Cheap Eats 2007: Pho 88

There’s only one dish worth talking about at this well-lighted cafe on a busy stretch of Route 1. But that dish—the pho—is so good it’s enough.

Begin with the broth, which is richer than most, with every bit of beefy goodness coaxed from the oxtails that cook for up to 12 hours. Perfumed with star anise, ginger, and cinnamon, and garnished at the table with a shot of lime juice, a squeeze of Sriracha, and a few tears of holy basil, the result is an intoxicating brew. A tangle of vermicelli sits at the bottom of the bowl, and you can customize your order—available in two sizes—by requesting various slices of meat and offal. To diners who might blanch at the likes of beef tendon and tripe, a word of advice: Ignore them if you like, but at least allow their flavors to enrich the broth.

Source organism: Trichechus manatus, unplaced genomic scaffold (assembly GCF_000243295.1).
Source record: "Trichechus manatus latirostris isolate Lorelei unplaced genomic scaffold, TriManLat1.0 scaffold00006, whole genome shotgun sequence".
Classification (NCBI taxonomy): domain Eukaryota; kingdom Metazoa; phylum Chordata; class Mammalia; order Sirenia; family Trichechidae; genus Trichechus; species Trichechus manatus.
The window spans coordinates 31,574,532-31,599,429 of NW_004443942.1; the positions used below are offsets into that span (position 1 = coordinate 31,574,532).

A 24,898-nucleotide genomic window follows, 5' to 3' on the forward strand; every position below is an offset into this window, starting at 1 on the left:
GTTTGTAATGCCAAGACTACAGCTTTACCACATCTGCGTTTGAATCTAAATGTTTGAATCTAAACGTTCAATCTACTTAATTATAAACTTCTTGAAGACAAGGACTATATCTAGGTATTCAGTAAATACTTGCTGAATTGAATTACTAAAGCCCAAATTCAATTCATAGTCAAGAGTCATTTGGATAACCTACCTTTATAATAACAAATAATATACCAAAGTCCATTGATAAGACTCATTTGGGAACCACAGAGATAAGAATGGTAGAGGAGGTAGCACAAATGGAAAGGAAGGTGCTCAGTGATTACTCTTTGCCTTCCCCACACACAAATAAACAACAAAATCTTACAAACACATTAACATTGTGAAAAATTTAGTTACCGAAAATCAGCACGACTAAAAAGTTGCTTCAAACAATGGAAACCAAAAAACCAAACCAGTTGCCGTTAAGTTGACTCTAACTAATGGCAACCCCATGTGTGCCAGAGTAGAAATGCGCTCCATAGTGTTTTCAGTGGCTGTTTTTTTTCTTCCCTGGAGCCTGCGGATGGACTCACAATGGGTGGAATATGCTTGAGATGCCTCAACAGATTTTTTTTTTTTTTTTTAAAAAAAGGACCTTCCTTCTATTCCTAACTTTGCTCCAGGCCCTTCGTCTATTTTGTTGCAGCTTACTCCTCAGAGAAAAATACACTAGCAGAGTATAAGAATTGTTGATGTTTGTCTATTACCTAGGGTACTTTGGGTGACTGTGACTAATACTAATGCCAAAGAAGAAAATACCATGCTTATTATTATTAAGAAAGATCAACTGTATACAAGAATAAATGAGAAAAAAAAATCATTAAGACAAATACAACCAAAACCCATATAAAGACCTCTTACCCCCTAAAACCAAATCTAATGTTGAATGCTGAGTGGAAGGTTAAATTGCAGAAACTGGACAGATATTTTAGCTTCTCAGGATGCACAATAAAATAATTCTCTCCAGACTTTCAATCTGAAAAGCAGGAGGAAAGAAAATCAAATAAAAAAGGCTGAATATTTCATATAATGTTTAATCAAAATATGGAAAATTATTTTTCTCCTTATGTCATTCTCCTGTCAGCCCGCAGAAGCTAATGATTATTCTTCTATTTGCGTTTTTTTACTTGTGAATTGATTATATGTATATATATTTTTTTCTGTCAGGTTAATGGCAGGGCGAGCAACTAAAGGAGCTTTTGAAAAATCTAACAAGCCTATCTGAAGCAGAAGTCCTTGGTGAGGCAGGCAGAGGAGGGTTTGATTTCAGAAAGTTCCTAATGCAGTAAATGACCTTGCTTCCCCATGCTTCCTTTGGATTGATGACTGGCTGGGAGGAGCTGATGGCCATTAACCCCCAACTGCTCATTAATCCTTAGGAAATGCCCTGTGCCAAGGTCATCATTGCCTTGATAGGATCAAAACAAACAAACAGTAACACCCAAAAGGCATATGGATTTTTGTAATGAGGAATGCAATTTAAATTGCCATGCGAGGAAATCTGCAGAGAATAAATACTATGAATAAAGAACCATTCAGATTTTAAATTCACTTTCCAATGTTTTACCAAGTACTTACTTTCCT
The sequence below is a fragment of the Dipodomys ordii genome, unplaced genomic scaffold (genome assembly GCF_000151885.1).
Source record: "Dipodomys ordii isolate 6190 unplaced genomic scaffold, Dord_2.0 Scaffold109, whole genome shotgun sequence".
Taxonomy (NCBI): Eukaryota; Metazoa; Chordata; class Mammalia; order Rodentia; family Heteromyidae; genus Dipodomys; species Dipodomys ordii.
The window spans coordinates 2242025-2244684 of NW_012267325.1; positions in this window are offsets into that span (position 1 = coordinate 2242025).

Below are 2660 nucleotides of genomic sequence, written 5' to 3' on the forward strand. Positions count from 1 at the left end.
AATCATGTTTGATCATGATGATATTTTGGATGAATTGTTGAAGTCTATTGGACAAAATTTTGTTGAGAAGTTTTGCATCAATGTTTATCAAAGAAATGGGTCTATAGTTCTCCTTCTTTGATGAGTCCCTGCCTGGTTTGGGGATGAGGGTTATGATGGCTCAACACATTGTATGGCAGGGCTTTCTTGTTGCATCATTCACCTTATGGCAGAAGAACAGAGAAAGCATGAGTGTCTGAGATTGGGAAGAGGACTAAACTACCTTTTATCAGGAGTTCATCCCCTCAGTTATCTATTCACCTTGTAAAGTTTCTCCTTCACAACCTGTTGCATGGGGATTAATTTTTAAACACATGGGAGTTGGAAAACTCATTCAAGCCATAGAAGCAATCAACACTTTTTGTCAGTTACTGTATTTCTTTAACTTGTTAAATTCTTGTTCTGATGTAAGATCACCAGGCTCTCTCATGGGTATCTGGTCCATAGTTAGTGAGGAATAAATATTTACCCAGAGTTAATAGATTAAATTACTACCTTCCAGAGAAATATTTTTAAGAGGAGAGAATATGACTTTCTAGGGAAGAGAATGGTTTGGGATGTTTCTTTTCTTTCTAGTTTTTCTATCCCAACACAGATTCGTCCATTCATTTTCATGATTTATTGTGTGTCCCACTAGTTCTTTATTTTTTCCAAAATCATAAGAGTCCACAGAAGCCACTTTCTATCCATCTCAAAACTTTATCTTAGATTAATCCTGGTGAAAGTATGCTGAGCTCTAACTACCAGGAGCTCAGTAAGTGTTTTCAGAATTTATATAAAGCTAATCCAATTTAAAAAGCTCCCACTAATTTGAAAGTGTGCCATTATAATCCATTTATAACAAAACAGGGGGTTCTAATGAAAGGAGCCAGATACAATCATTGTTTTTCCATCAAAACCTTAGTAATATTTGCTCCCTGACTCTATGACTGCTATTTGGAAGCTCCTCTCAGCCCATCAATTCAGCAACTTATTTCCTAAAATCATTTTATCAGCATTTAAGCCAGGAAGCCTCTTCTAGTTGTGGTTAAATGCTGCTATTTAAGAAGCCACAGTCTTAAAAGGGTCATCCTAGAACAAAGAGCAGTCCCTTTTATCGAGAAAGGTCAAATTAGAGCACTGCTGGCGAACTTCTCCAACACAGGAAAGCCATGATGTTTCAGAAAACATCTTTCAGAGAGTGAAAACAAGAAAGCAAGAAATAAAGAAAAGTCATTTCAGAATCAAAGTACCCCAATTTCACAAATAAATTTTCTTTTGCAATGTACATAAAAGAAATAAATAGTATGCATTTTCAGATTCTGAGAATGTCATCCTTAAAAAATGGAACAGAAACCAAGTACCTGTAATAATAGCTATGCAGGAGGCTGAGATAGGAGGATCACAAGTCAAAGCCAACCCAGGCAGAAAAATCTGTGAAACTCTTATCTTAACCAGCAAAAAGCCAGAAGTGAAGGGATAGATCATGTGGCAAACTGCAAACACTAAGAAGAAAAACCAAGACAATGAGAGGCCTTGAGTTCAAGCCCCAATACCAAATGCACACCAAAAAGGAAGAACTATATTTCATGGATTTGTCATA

Pho is the perfect antidote to a cold—it’s dubbed Vietnamese penicillin—a source of comfort on a gray day, and a nourishing meal for less than the cost of a matinee movie.

Open daily for lunch and dinner.

Ann Limpert
Executive Food Editor/Critic

Ann Limpert joined Washingtonian in late 2003. She was previously an editorial assistant at Entertainment Weekly and a cook in New York restaurant kitchens, and she is a graduate of the Institute of Culinary Education. She lives in Logan Circle.